WASHINGTON (Reuters) - U.S. President Donald Trump plans to sign legislation calling for sanctions on Chinese officials responsible for oppressing Uighur Muslims, a source familiar with the matter said on Monday without offering a time frame for the signing.
The bill, which passed the U.S. House of Representatives and the Senate with bipartisan support last month, calls for sanctions against those responsible for repression of Uighurs and other Muslim groups in China’s Xinjiang province, where the United Nations estimates more than a million Muslims have been detained in camps.
The Chinese embassy in Washington did not immediately respond to a request for comment, but China denies mistreatment of Uighurs and says the camps provide vocational training.
Beijing has also previously condemned moves to pass legislation in support of the Uighurs as malicious attacks and a serious interference in its internal affairs that would affect bilateral cooperation.
The bill’s progress comes amid growing tensions between Washington and Beijing over the coronavirus pandemic’s origins and a recent Chinese bid to curb Hong Kong freedoms via a new national security law. China denies mishandling the outbreak and has said the United States should stop interfering in Hong Kong and Chinese affairs.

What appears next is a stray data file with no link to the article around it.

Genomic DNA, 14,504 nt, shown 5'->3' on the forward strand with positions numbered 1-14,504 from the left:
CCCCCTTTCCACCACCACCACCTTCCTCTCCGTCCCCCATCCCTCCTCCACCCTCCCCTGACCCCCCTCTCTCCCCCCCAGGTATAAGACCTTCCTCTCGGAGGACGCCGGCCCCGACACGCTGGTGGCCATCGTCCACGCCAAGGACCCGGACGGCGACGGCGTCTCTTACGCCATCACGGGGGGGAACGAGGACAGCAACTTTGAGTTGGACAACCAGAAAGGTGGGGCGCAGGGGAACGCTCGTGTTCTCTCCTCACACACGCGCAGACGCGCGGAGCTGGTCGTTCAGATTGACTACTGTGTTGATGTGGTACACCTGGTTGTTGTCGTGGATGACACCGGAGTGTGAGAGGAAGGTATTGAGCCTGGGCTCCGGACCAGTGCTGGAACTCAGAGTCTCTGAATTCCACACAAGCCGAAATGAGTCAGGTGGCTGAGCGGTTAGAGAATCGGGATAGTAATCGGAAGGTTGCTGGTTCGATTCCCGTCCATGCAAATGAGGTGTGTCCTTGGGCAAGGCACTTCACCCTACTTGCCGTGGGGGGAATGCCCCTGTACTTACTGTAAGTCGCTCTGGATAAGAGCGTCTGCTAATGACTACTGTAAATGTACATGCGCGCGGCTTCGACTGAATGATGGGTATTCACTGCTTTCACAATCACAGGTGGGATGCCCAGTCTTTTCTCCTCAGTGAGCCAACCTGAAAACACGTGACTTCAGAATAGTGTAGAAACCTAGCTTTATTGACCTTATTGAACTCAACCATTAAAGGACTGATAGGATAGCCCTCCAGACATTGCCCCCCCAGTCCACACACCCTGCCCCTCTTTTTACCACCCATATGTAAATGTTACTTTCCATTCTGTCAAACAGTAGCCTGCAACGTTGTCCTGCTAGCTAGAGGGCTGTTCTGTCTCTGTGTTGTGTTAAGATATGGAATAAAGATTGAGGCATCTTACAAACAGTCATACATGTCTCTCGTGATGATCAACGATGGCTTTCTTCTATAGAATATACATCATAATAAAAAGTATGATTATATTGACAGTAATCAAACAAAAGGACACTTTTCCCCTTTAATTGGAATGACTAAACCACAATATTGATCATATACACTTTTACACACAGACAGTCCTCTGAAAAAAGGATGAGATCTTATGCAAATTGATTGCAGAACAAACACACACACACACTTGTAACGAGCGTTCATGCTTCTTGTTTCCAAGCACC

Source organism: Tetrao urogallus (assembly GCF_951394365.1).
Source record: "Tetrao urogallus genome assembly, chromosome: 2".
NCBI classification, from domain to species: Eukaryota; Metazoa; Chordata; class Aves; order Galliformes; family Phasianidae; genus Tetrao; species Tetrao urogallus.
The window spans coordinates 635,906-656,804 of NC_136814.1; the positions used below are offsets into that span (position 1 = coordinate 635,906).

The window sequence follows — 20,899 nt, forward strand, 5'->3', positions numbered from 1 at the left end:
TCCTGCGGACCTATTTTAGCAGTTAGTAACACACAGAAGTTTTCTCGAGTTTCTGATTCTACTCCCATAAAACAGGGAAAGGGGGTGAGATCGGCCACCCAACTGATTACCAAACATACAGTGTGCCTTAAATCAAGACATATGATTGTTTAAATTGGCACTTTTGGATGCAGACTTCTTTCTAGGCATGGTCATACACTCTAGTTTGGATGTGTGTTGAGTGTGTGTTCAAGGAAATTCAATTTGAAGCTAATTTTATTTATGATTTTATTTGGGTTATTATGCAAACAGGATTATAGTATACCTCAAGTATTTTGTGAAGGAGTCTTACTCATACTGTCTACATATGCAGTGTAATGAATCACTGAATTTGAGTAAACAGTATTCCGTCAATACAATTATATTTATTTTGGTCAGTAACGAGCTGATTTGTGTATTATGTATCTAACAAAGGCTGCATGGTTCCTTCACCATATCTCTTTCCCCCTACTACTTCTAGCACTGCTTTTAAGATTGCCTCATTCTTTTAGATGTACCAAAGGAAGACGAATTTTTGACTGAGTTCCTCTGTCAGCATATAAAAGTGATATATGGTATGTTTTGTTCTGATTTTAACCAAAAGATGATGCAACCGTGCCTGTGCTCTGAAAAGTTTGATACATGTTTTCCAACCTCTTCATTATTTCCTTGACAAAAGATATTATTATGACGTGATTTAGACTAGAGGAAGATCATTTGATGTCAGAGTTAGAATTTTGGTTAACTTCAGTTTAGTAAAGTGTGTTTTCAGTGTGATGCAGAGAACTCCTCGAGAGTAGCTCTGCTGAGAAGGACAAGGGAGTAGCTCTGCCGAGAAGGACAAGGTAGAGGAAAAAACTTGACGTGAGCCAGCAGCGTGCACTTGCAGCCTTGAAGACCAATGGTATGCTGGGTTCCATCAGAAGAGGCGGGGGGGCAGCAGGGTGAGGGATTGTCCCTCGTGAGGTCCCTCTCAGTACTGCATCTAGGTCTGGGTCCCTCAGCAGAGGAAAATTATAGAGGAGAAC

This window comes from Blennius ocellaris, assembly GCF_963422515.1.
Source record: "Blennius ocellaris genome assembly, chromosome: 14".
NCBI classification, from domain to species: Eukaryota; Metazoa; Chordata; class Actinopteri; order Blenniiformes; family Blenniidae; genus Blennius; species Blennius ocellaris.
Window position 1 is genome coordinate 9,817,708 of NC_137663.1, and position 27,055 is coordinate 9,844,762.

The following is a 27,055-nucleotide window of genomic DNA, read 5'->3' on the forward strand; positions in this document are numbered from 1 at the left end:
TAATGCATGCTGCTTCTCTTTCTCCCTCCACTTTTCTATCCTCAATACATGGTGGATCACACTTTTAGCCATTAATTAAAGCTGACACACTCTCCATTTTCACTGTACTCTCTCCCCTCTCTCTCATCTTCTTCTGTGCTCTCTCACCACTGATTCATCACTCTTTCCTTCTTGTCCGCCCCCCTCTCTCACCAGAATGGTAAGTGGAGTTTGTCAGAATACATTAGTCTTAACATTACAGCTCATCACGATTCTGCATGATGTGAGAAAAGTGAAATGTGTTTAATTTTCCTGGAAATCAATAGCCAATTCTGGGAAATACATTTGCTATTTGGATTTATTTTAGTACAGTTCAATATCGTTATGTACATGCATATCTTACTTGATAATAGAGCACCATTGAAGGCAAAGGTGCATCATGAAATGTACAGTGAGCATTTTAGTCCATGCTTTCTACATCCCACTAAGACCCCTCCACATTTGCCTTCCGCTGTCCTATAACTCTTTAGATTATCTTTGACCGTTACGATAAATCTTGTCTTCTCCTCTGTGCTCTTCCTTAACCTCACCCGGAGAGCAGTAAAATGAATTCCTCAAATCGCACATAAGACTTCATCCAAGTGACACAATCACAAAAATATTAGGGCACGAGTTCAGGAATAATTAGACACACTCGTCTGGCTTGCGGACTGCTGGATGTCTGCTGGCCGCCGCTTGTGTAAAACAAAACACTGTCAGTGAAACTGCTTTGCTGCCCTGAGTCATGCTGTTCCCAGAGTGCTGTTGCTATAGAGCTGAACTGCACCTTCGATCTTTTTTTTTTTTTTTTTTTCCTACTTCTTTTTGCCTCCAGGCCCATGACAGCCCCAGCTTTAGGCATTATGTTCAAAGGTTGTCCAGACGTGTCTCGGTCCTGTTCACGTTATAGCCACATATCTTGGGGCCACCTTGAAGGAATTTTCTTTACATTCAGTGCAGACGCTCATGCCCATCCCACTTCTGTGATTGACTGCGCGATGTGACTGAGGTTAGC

Trump said last week he was not considering imposing sanctions on Chinese President Xi Jinping personally over Beijing’s push to impose the legislation in Hong Kong. But the Republican president recently ordered his administration to begin eliminating special U.S. treatment for Hong Kong to punish China, and said Washington would also impose sanctions on individuals seen as responsible for “smothering - absolutely smothering - Hong Kong’s freedom.”
The Uighur legislation, proposed by Republican Senator Marco Rubio, singles out Xinjiang’s Communist Party secretary, Chen Quanguo, a member of China’s powerful Politburo, as responsible for “gross human rights violations” against them.
Bloomberg earlier on Monday reported news of the bill’s signing.
Reporting by Alexandra Alper; Editing by Franklin Paul and Jonathan Oatis